CK Retro Review: Ranking Bruce Springsteen’s Albums

One of my readers did this for me with Dylan when I did Retro Reviews on his albums, and I thought it would be a neat idea to sort of wrap up what I’ve been doing the past several weeks with Springsteen. The basic idea is to take the star ratings for each of the songs, add them up, and divide them by the number of songs on each album, thus yielding a sort of rating for each album. And here’s how it turned out, from best to worst:

1. Born To Run-4.5

2. Nebraska-4.3

3. Darkness On The Edge Of Town-4.2

4. Born In The U.S.A.-4.16

5. The Wild, The Innocent & The E Street Shuffle-4.14

6. Greetings From Asbury Park, NJ-4.00

7. The River-3.8

8. Tunnel Of Love-3.73

9. Magic-3.58

10. Wrecking Ball-3.55

11. Working On A Dream-3.54

12. The Ghost Of Tom Joad-3.33

13. Lucky Town-3.3

14. The Seeger Sessions-3.23

15. The Rising-3.13

T16. Devils & Dust-3

T16. High Hopes-3

18. Human Touch-2.71

A few observations:

– I find it interesting that Greetings is ranked so well. I always talk about it as being uneven, and I still think it is, but I find the songwriting fascinating even when the songs themselves are flawed on that album. And the songs that cohere on that album are stellar. So I guess I just hold a soft spot in my heart for those early days when Springsteen just threw everything he had at every song, as opposed to being the tough editor he eventually became.

Wrecking Ball nips Working On A Dream, but I think if I could take only one of them to a desert island right now, it would probably be the latter. That could be because I’ve heard Wrecking Ball more often due to its being more recent and oft-played (especially on E Street Radio), but I still think the numbers betray my true feelings a bit here.

– Interesting how Lucky Town outstrips some albums that probably have a better reputation, but I feel like the ranking is accurate. Had Springsteen only released that album and shelved Human Touch, I think Lucky Town would certainly have a better standing among the faithful. It gets bogged down by its association with the weakest album in the Bruce canon.

Nebraska at #2: I can live with that because of its stunning consistency, and the way that Bruce makes an album of acoustic songs still sound so varied. Maybe that’s why The Ghost Of Tom Joad suffers a little bit; where Nebraska zips by, Joad can feel like a bit of a drag when taken all in one sitting.

Overall, this little mathematical exercise was enlightening. Obviously, trying to quantify music is somewhat foolhardy; as much of a sabermetric fan as I might be, I can’t make the leap that you can render a piece of words and music as a set of data in the same way you can a baseball player’s performance.

Yet I think that anyone can do this kind of thing, using their opinions as the basis, and it can provide a pretty good overview of the quality of an artist’s work over time. The old adage that says numbers don’t lie doesn’t completely apply in this case, but I think it’s fair to say that they are somewhere in the vicinity of the truth.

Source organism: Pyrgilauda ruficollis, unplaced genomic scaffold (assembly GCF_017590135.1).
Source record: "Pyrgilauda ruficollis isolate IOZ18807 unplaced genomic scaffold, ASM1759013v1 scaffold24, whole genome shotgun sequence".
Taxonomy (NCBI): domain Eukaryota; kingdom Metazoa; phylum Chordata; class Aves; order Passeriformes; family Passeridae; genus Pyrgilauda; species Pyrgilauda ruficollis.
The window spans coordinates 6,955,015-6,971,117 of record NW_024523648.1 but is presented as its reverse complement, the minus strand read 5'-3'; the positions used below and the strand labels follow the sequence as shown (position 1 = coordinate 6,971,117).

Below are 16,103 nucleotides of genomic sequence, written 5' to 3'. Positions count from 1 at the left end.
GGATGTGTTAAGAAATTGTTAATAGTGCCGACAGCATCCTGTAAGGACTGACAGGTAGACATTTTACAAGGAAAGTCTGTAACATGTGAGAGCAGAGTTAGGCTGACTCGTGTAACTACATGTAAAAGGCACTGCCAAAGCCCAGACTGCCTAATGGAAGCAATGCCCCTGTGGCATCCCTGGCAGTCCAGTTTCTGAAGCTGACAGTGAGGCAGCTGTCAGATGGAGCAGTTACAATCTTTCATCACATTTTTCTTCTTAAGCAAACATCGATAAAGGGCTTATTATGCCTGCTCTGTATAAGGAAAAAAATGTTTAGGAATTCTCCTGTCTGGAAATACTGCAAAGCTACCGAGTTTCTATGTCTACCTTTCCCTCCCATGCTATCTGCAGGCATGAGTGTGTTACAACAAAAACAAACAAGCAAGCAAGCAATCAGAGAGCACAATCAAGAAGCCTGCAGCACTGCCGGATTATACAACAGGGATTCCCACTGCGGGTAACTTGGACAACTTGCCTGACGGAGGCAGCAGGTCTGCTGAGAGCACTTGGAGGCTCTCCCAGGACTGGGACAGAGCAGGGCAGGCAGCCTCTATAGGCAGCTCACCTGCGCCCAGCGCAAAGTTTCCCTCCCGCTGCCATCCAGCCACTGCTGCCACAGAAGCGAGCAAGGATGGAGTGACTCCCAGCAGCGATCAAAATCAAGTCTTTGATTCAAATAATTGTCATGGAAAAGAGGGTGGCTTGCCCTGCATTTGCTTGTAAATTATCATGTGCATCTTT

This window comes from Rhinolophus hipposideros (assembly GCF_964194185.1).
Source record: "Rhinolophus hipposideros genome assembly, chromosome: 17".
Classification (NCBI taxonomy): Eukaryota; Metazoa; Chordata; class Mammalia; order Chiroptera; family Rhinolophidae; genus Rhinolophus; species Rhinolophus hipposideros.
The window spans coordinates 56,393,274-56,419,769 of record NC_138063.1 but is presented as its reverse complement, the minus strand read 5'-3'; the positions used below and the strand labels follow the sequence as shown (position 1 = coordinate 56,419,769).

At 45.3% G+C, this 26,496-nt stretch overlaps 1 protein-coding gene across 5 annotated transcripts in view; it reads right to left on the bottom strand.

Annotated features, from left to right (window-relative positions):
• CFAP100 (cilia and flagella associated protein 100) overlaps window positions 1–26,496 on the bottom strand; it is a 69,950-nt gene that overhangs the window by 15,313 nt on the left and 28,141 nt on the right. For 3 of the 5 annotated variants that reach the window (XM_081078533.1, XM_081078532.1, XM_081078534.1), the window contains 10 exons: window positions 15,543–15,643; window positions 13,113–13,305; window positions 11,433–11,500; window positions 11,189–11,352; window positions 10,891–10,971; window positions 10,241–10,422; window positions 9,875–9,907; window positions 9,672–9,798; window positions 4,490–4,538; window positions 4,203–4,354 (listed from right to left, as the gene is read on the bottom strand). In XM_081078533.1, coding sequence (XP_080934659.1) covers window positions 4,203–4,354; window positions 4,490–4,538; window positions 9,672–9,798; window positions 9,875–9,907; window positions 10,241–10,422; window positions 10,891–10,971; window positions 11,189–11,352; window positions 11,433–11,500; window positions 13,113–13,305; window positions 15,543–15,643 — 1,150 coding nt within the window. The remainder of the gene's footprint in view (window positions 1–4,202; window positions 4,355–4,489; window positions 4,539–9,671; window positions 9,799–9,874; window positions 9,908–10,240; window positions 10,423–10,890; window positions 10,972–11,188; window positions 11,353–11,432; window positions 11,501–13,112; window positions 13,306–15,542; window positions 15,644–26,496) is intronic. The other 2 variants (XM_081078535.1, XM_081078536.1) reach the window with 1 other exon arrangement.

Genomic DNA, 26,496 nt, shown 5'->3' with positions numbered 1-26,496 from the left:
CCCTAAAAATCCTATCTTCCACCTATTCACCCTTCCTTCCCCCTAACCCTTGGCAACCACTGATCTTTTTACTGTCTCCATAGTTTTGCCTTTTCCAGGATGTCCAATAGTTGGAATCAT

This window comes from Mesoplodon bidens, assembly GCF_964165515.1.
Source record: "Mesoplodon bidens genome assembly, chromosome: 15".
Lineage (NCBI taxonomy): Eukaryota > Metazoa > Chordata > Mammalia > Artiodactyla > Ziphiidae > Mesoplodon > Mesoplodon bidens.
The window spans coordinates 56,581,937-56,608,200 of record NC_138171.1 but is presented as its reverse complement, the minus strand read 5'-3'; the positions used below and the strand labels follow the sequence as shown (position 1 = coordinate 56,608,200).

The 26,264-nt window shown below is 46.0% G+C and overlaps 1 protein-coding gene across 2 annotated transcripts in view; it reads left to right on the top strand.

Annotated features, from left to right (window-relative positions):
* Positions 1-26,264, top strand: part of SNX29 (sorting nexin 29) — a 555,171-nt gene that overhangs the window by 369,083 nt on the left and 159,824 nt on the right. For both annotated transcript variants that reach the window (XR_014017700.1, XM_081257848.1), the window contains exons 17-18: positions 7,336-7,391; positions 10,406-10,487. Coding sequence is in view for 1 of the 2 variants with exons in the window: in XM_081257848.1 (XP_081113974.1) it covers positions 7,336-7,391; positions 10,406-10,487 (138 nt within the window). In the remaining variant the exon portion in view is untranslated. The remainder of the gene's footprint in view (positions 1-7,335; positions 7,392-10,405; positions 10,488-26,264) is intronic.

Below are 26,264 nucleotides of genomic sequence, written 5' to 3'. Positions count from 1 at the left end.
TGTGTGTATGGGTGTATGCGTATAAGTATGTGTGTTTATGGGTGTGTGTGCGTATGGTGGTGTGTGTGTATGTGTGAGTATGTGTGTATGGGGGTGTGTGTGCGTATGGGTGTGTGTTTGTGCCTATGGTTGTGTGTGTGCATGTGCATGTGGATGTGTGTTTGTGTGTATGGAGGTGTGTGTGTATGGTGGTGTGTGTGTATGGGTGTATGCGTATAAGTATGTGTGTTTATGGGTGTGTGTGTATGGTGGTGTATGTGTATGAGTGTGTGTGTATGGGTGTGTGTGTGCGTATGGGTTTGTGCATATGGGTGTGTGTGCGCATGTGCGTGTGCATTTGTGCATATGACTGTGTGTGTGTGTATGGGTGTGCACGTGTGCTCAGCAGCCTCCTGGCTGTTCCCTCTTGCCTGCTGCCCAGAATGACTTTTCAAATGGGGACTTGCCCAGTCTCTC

Stay tuned next week for excerpts from my new book Counting Down Bruce Springsteen: His 100 Finest Songs, now available at all online booksellers.


9 Comments on “CK Retro Review: Ranking Bruce Springsteen’s Albums”

  1. Ralf says:

    Actually a very good ranking although I’d place The E Street Shuffle and especially Greetings a bit lower and Lucky Town / Human Touch a bit higher. I’d say Tunnel of Love deserves a higher position as well, but since they are ranked by how each individual song was rated, I guess it’s fair. Tunnel of Love is one of those albums where the whole is better than the sum of its parts.

  2. Baggy says:

    I’m not a fan of the statistical approach, but i do think the list comes out pretty well and is a good summary of your excellent reviews over the last several weeks CK.

    I would have Lucky Town higher, but the top of the list looks very strong. For me Nebraska does lack light and shade (a polite way of saying it all sounds the same….) and would drop down below most of those in the first half of the list, but i’ll accept that as a matter of personal taste..

  3. […] CK Retro Review: Ranking Bruce Springsteen's Albums […]

  4. Luis says:

    I await eagerly your exercise for the Dylan songs in compilations and bootleg series. So much to work with. As you did with Bruce,s Tracks. Thanks for this.

  5. Huck Elroyberry says:

    An album is not simply the sum of its tracks. A great album is about the selection of songs, sequencing, etc. Unfortunately today’s reality is reflected in your analysis – albums don’t really exist anymore. So what’s the point of this analysis? It won’t help me find the best album; just the best collection of songs. Did the greatest hits collections beat out the rest?

    • Ralf says:

      The quality of each individual song still matters to a degree…

    • countdownkid says:

      I don’t disagree at all, Huck. I even admit as much by saying that I like WOAD better than Wrecking Ball even though the latter gets a better “mathematical” ranking. And you’re absolutely right about sequencing and song selection and the like. For instance, even though “She’s The One” and “Night” are, in my opinion, far weaker than the songs around them on BTR, I think they serve an important purpose as breathers from all the consciously epic stuff around them.

      But I do think there’s something to taking them apart piece by piece to sort of quantify how great these albums are. I just found the exercise, though by no means definitive enlightening, and I love stats, so I couldn’t resist. But your points are definitely on the money.

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